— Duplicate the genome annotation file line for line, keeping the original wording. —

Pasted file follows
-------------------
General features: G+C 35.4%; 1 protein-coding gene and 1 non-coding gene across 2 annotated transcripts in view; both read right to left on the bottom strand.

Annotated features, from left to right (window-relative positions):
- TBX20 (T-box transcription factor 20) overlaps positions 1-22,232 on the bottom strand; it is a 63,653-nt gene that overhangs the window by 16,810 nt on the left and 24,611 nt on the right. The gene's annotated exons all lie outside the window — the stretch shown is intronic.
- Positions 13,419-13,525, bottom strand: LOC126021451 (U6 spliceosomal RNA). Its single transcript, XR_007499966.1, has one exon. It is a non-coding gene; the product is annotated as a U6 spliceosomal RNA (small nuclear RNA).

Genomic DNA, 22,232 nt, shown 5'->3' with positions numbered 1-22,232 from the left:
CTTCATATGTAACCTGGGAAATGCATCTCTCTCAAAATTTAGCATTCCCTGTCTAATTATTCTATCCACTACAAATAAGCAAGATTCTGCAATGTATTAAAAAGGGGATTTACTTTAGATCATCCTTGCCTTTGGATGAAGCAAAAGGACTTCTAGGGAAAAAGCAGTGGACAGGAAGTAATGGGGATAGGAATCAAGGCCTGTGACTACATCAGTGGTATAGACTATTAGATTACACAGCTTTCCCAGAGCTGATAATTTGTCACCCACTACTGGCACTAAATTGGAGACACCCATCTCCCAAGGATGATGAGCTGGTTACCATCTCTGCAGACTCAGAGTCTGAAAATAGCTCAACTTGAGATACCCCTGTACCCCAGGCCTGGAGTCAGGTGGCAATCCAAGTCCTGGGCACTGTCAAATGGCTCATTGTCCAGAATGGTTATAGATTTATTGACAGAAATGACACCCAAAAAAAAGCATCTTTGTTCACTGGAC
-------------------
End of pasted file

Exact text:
General features: G+C 35.4%; 1 protein-coding gene and 1 non-coding gene across 2 annotated transcripts in view; both read right to left on the bottom strand.

Annotated features, from left to right (window-relative positions):
- TBX20 (T-box transcription factor 20) overlaps positions 1-22,232 on the bottom strand; it is a 63,653-nt gene that overhangs the window by 16,810 nt on the left and 24,611 nt on the right. The gene's annotated exons all lie outside the window — the stretch shown is intronic.
- Positions 13,419-13,525, bottom strand: LOC126021451 (U6 spliceosomal RNA). Its single transcript, XR_007499966.1, has one exon. It is a non-coding gene; the product is annotated as a U6 spliceosomal RNA (small nuclear RNA).

Genomic DNA, 22,232 nt, shown 5'->3' with positions numbered 1-22,232 from the left:
CTTCATATGTAACCTGGGAAATGCATCTCTCTCAAAATTTAGCATTCCCTGTCTAATTATTCTATCCACTACAAATAAGCAAGATTCTGCAATGTATTAAAAAGGGGATTTACTTTAGATCATCCTTGCCTTTGGATGAAGCAAAAGGACTTCTAGGGAAAAAGCAGTGGACAGGAAGTAATGGGGATAGGAATCAAGGCCTGTGACTACATCAGTGGTATAGACTATTAGATTACACAGCTTTCCCAGAGCTGATAATTTGTCACCCACTACTGGCACTAAATTGGAGACACCCATCTCCCAAGGATGATGAGCTGGTTACCATCTCTGCAGACTCAGAGTCTGAAAATAGCTCAACTTGAGATACCCCTGTACCCCAGGCCTGGAGTCAGGTGGCAATCCAAGTCCTGGGCACTGTCAAATGGCTCATTGTCCAGAATGGTTATAGATTTATTGACAGAAATGACACCCAAAAAAAAGCATCTTTGTTCACTGGAC